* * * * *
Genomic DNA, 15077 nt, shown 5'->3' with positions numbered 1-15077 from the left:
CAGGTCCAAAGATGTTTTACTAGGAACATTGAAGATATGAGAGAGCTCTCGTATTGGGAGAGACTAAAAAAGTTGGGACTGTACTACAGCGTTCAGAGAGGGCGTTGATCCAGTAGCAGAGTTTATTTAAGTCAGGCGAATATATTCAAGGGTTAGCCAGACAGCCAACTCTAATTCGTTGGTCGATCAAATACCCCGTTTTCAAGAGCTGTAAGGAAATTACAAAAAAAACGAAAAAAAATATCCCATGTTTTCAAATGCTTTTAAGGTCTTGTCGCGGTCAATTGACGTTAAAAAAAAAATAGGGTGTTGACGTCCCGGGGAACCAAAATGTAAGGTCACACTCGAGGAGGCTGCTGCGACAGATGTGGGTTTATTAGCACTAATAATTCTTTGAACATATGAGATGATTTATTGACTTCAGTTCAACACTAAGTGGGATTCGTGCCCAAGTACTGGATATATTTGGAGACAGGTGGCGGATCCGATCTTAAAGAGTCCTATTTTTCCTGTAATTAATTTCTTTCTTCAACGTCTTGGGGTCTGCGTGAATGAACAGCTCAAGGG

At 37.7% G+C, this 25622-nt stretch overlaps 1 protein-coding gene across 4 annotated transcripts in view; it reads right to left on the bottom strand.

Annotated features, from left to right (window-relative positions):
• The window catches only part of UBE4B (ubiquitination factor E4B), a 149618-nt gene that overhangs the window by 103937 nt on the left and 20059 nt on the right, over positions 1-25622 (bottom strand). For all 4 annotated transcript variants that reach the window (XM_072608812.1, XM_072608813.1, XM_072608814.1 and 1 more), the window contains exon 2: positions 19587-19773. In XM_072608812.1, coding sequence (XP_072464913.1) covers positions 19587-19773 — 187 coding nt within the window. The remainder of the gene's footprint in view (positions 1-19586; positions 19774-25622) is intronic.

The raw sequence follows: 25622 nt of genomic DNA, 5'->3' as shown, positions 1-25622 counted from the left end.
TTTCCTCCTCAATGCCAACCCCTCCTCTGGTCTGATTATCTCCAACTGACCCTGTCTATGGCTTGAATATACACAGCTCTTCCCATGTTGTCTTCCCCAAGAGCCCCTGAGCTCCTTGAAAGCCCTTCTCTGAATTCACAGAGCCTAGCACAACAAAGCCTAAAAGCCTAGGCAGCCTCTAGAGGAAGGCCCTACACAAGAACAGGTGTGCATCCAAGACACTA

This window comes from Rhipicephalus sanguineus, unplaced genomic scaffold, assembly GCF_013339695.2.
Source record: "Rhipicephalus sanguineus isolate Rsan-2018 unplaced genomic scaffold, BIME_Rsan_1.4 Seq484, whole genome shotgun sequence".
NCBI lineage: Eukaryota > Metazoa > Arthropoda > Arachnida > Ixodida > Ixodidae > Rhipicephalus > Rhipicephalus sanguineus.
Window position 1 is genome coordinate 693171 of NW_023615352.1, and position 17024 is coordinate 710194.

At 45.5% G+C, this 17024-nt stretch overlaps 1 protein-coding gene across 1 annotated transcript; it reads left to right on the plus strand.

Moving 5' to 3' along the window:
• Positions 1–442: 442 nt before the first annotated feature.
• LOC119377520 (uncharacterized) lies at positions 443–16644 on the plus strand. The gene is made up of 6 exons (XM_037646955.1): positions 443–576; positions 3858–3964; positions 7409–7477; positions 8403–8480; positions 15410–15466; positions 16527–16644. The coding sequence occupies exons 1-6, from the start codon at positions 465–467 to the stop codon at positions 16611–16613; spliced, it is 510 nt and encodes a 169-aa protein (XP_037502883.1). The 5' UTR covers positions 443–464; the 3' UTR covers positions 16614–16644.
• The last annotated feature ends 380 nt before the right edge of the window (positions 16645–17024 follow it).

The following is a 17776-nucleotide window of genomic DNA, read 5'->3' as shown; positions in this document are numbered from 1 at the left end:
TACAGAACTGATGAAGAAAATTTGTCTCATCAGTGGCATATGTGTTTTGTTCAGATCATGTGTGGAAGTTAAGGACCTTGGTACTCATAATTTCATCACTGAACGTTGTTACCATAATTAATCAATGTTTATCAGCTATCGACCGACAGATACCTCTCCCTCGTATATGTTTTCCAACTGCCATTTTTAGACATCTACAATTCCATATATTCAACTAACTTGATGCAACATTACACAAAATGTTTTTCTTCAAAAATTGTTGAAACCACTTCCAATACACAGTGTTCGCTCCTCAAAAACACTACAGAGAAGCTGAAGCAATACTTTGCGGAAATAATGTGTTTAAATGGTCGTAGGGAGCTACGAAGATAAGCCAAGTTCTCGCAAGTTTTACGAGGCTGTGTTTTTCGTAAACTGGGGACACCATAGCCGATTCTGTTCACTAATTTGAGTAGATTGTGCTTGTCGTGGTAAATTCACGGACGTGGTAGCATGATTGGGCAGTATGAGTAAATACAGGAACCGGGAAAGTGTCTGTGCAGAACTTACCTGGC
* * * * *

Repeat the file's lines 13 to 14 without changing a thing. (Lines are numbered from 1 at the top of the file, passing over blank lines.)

Moving 5' to 3' along the window:
• Positions 1–442: 442 nt before the first annotated feature.